Lord of Lightning

Tesla-colorado-springs-laborator

Strange things seem to happen in the Colorado mountains.

Alferd Packer “et” some of his traveling buddies there in the early 1870s, and it’s where socialite “Baby Doe” Tabor froze to death in a broken down cabin near a played-out mine.

Nikola Tesla’s experiments belong on the list. He caught lightning in a building.

Born in Serbia in 1856, Tesla came to New York City in 1884 (and became a citizen seven years later). He briefly worked for inventor Thomas A. Edison, but a dispute over money led Tesla
to start his own company. The two
men were enemies for the rest of
their lives.

In the late 1880s, Tesla developed a system of alternating current (AC) for electricity conduction. Edison had previously patented a direct current (DC) system, so this didn’t help their relationship. Tesla’s ideas were eventually adopted worldwide.

Over the next few years, Tesla worked on x-rays and radio. He built a remote-controlled boat that was the forerunner of many modern weapons (like torpedoes, missiles and bombs) and perhaps of robotics. But others were given most of the credit (and the big bucks). Tesla became increasingly frustrated—yet he continued to work with electricity.

In May 1899, the scientist moved to Colorado Springs, Colorado, after getting an offer of free land and power. He said he was going to send a radio signal from Pikes Peak to Paris (it didn’t happen). His research went beyond that.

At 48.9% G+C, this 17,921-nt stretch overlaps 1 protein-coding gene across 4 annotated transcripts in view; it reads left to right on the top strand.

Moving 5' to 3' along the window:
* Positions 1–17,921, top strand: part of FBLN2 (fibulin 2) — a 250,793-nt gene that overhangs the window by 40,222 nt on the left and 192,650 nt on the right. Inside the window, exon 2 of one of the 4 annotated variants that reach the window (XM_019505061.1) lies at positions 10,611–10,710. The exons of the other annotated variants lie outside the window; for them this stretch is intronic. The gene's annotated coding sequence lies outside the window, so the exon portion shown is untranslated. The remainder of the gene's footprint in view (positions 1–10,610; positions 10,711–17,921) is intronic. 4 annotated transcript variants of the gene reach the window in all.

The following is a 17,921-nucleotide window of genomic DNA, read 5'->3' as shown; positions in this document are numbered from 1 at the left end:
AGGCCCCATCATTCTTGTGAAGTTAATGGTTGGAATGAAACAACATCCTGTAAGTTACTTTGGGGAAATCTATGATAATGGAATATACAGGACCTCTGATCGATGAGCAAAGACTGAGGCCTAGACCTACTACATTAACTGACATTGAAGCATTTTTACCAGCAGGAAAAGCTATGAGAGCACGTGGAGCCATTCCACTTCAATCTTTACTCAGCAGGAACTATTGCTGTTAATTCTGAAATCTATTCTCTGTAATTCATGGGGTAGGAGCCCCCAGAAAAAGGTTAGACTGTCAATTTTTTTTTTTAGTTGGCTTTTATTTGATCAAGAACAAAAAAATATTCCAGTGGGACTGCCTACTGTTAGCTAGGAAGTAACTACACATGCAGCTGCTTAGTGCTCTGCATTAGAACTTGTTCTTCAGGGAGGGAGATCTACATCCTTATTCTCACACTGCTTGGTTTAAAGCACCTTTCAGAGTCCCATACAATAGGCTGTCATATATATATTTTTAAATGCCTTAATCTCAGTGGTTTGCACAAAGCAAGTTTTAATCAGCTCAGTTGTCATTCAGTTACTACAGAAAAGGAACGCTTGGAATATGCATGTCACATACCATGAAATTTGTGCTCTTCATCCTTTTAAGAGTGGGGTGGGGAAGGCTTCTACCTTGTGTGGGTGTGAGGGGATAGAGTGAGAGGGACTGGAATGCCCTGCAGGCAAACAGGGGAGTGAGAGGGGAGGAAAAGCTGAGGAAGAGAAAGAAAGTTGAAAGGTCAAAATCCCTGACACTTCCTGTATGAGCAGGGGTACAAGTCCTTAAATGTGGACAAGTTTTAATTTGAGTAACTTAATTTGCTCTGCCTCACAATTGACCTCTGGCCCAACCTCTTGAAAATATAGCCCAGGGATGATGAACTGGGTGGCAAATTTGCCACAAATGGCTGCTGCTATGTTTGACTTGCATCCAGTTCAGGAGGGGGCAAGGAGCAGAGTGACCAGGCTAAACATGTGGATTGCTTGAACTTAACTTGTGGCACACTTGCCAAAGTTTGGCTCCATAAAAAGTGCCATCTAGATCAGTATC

In the lab he built outside the city, he discovered earth itself was a conductor of electricity. This insight led him to believe he could send unlimited amounts of electrical current anywhere on the planet. To do that, he needed man-made lightning.

He and his crew built a huge magnetic coil inside his laboratory. At the flip of a switch, giant arcs of electricity ranged through the building. Bluish electric bolts shot out from the 168-foot antennae atop the lab. Voila! Tesla had created his lightning.

The downside? The power surge fried the local electric company’s equipment, and all of Colorado Springs experienced an extended blackout. Tesla received a bill for the damage (and had to start paying for his electricity).

The locals must have been wondering what the heck that strange guy was up to…and the fact is, we still don’t know.

The rest of Tesla’s work in the West is a mystery. He claimed he could illuminate light bulbs more than 25 miles away, simply by sending directed wireless power to vacuum tubes planted in the ground. His notes indicate his attempts to send low-frequency radio signals at high altitudes. But we don’t know if he succeeded in these endeavors.

To top things off, Tesla’s equipment started picking up a repeating signal from outer space. He came to believe Martians were trying to communicate with him. More than likely, these were natural radio waves.

By early January 1900, Tesla was done with his work in Colorado. He moved back to New York and continued his scientific efforts for the next 43 years until his death in the Big Apple. His cremated remains, along with many of his papers and artifacts, ended up at a museum in Belgrade (then Yugoslavia, now in Serbia).

His lab was torn down in 1905. The contents were sold to pay off debts. Maybe Tesla still owed on his electric bill.

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